Mississippians voted to adopt a state new flag and legalized medical marijuana in the state on Election Day.
Voters had to decide between two medical marijuana initiatives, and they chose Initiative 65, which is less restrictive on medical marijuana use than the other initiative. A passed initiative does not go into effect until 30 days from when the Secretary of State officially declares the results of the vote.
Voters also approved a flag containing a magnolia and the words “In God We Trust.” In late June, the Mississippi legislature retired the former state flag, which contained the Confederate battle emblem. An appointed commission chose a new design for the flag.
Medical marijuana initiatives
Initiative 65 amends the state constitution to allow patients with debilitating medical conditions, such as cancer and epilepsy, to use medical marijuana, according to a Secretary of State brochure. The initiative is the result of a petition that more than 100,000 people signed, according to the Associated Press.
Medical marijuana can be taxed no more than the state sales tax rate, and tax revenue will go towards the marijuana program.
If the other initiative, Initiative 65A, had passed, it would have created a medical marijuana program that lawmakers could regulate.
According to election results, Lauderdale County voters showed support for a medical marijuana program.
Voters were first asked on the ballot whether they wanted to approve either initiative or whether they were opposed to both initiatives.
About 66 percent of Lauderdale County voters opted for approval of either, while about 33 percent were against both initiatives, according to unofficial county results.
Voters were then asked whether they wanted to vote for Initiative 65 or Initiative 65A.
About 73 percent of Lauderdale County voters chose Initiative 65, while about 27 percent cast their votes for Initiative 65A. Some voters also did not answer this question, as there were 4,064 less votes cast in this question than in the first medical marijuana question.
The Mississippi State Department of Health is tasked with enforcing the amendment.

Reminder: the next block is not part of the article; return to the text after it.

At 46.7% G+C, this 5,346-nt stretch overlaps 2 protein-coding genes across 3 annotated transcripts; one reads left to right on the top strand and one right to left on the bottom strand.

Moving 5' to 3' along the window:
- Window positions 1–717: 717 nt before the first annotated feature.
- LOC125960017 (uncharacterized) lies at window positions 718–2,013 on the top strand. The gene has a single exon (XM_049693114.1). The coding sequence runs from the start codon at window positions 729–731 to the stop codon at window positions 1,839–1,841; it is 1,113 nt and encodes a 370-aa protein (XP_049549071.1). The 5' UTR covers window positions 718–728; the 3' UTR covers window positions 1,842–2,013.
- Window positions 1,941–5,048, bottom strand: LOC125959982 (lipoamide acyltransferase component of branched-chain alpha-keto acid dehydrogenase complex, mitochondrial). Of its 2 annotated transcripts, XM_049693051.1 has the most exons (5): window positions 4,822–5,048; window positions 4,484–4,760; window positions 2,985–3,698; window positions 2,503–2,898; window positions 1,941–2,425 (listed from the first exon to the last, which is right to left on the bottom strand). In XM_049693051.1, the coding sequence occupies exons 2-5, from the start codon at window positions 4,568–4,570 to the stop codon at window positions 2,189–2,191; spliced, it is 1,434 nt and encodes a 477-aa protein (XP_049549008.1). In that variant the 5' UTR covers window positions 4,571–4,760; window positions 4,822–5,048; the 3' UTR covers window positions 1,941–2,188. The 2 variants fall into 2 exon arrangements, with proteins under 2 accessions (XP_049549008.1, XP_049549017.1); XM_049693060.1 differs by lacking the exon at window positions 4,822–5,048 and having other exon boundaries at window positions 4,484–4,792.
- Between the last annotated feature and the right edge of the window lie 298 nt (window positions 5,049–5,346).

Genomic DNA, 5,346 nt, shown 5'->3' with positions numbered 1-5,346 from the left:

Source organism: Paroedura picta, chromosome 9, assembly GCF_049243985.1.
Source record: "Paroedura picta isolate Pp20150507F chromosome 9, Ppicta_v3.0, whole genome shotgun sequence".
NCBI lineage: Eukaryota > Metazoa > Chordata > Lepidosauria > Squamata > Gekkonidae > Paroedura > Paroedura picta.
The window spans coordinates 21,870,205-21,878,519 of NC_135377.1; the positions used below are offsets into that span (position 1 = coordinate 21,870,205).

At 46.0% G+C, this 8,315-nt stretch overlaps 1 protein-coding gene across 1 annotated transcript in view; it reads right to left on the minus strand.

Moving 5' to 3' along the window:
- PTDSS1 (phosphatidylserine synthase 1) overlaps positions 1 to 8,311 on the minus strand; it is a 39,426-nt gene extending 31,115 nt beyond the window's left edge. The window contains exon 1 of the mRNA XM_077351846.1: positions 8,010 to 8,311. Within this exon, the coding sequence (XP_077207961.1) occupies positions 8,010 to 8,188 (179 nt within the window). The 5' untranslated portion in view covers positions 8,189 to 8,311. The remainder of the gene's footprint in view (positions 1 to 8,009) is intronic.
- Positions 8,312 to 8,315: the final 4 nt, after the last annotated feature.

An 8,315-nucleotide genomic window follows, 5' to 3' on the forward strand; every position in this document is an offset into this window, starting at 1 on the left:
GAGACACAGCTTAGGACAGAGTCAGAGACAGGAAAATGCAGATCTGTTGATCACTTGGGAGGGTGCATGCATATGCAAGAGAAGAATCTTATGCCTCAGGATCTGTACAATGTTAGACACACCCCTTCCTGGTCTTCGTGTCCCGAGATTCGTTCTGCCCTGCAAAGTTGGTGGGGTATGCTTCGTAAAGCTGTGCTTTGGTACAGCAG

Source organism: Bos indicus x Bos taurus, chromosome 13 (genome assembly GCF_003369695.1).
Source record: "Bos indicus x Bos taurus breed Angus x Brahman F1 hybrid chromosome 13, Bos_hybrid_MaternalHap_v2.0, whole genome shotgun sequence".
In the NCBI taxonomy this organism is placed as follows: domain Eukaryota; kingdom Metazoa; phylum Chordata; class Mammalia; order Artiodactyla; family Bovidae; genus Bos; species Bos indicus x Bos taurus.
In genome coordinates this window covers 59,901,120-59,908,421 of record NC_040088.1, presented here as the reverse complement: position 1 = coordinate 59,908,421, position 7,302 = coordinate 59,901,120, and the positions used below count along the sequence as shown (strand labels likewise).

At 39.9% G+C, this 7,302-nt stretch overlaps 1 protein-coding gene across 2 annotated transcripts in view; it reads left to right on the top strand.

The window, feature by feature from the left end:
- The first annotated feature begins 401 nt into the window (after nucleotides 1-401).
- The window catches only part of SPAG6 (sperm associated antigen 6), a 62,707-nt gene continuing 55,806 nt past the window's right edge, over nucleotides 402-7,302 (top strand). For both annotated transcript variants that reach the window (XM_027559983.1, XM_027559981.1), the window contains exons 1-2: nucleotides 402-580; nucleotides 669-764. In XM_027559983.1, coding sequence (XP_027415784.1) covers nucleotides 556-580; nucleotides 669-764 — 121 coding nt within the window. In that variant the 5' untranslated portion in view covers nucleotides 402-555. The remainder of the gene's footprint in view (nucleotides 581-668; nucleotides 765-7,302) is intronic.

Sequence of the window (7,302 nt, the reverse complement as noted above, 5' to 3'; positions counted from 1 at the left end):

Lauderdale County Sheriff Billy Sollie said he's waiting to see how the initiative will be implemented.
“The voting public has spoke, and that’s our method of establishing guidelines for the state of Mississippi,” he said, “and we’ll move forward.”
“We will receive our directions from them concerning what method of identification is going to be issued,” Sollie said, “and what we need to do to inform our deputies on if there’s a violation, what we’re supposed to do, with the state health department.”
Meridian resident Stacy Henderson supports the legalization of medical marijuana. He said he lost his father to lung cancer. He hopes the initiative will “help the patients that need it.”
“If it helps them, let them decide,” he said.
When lawmakers retired the old state flag, they made it a requirement that the new flag contain the words “In God We Trust” and that it not include the Confederate battle emblem.
The new flag meets both these criteria and includes 20 white stars, which represent Mississippi’s status as the twentieth state.
Cyrus Ben, tribal chief of the Mississippi Band of Choctaw Indians, said last week that the gold star on the flag represents the first peoples, or the Native Americans who occupied Mississippi before it became a state.
According to Mississippi Today, the flag commission voted in early September to choose the flag that was on the ballot. Nearly 3,000 designs were originally submitted.
About 80 percent of Lauderdale County voters said “yes” to the new design and 20 percent said “no.”
If the state’s voters had not approved the flag design, the commission would have had to choose another design and present it to voters next year, according to Mississippi Today.
State Rep. Charles Young (D-District 82) said he's pleased about the new flag.
“I am happy that the people have had an opportunity to voice their opinion on the choice that the flag commission made,” he said, “and I’m happy that the people of Mississippi have approved it.”
The flag is not yet the official flag for the state. Young said that once the Legislature meets again in January, it will have to pass a law making the state officially adopt the flag.
Stephen Wilson, an attorney who lives in Meridian, voted for the new design. He said it was one of the better designs that the commission was considering and called it “distinctive.”
“I’m glad that the committee did not do what a lot of states do and have a blue flag with a state seal in the middle,” he noted. “I think that that’s the most generic kind of flag that there is.”
Wilson said the flag is a chance to “do a little bit of re-branding” for the state.
“I think that it’s gonna be helpful in attracting businesses,” he said.